Tell Those Crickets to be Quiet!

by Dr. Jessie Voigts /
Dr. Jessie Voigts's picture
Oct 17, 2013 / 0 comments

A long-lost treasure. A career in music, possibly foreshadowed by a childhood of nature's music? A charming and beautifully illustrated children's book, brought back to life.


I recently received a review copy of Tell Those Crickets to be Quiet!, written by Nancy McKown and illustrated by Maddie Maranto. It's a lovely story, one of peace and learning and, yes, cricket noise! And, it's perfect for families (of course), but also for traveling families. For we all know how street noise in different cities around the world can keep us up - as can the noises of nature, whether we're in an open air villa in Bali or camping in Yosemite.


Tell Those Crickets to be Quiet!


I have a feeling that once family travelers get hold of this book, they'll have a beloved tale to soothe those night noises, wherever they are in the world.


We were lucky enough to catch up with author Nancy McKown, to ask about the book, inspiration, crickets, teaching kids to appreciate nature, and more. Here's what she had to say...


Please tell us about your new children's book, Tell Those Crickets to be Quiet!

Tell Those Crickets To Be Quiet! was written 30 years ago for my 3 year old daughter Meghan, who could not fall asleep because the "cricket noise" on the porch was too loud. It's about a little girl who gets herself so worked up about the loud cricket "noise", that she decides to climb out of her crib and do something about it.


What inspired you to write this book?

When Meg was little, she assumed that she and her Mom could just tell the crickets to be quiet. When I told her that crickets didn't listen to Moms or anyone else, Meg was not ready to believe that.

Nature's music is all around us. I wrote the story because I wanted Meg to think about and listen to the music of nature. I wanted her stop trying to control the cricket "noise" and instead, find comfort in the cricket's music so she could fall sleep and dream.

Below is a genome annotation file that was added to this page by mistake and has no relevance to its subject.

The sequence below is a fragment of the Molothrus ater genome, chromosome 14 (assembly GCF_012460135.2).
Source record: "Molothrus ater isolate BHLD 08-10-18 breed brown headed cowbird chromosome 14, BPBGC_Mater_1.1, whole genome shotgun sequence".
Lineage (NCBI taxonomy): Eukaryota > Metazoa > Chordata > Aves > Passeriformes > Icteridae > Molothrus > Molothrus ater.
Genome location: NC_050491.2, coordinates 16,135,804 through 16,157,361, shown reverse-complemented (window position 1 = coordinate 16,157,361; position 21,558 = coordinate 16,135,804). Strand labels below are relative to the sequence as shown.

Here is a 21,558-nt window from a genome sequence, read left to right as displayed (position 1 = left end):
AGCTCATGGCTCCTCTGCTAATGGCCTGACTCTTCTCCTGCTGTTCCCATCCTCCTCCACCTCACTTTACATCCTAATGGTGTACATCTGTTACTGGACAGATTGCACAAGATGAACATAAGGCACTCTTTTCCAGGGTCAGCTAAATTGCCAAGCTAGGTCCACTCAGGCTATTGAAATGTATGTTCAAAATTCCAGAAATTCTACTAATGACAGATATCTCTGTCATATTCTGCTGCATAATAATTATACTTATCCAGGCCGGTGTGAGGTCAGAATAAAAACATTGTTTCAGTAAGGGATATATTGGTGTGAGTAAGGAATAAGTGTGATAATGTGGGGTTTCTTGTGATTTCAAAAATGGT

Tell Those Crickets to be Quiet!


Does Meg still like crickets?

Meghan does indeed like crickets and other insects that "sing".  She became a professional musician and teaches voice and piano in Chicago.


How can parents teach their kids to appreciate nature?

By helping them to identify what different insects sound like and to appreciate their sounds as music.  There are lots of musicians/scientists out there studying the music of nature and how it impacts human music.  One example is David Rothenberg: Bug Music: How Insects Gave Us Rhythm and Noise who records the "humming, clicking and thrumming insects."


Is there anything else you'd like to share with us?

I wrote lots of stories for my children when they were young.  Tell Those Crickets To Be Quiet! is the only one that survives.  I love how this story takes me back to that moment when Meg couldn't sleep because of cricket noise.  Now, our grandchildren can hear and appreciate the story, and can visualize their Aunt Meg as a child.

Meghan enjoyed listening to the story when she was little, even though there were no illustrations. This story was originally typed on an electric typewriter, and then pasted into a blank book. 30 years later, Meg still has the original book, although it is very worn. The cover has detached and the threaded binding has torn away.


Tell Those Crickets to be Quiet! original


Last year, as a Christmas gift for me, Meghan boxed the original book along with a printout of the newly designed artwork for the cover. To my surprise, Meghan had hired a young and very talented art student, Maddie Maranto, to work with me to illustrate the story.

I encourage parents to preserve the stories they write for their children.  It will mean so much to past and future generations.


You can find Tell Those Crickets to be Quiet! at Amazon:

Find Nancy online at:

All photos courtesy and copyright Nancy McKown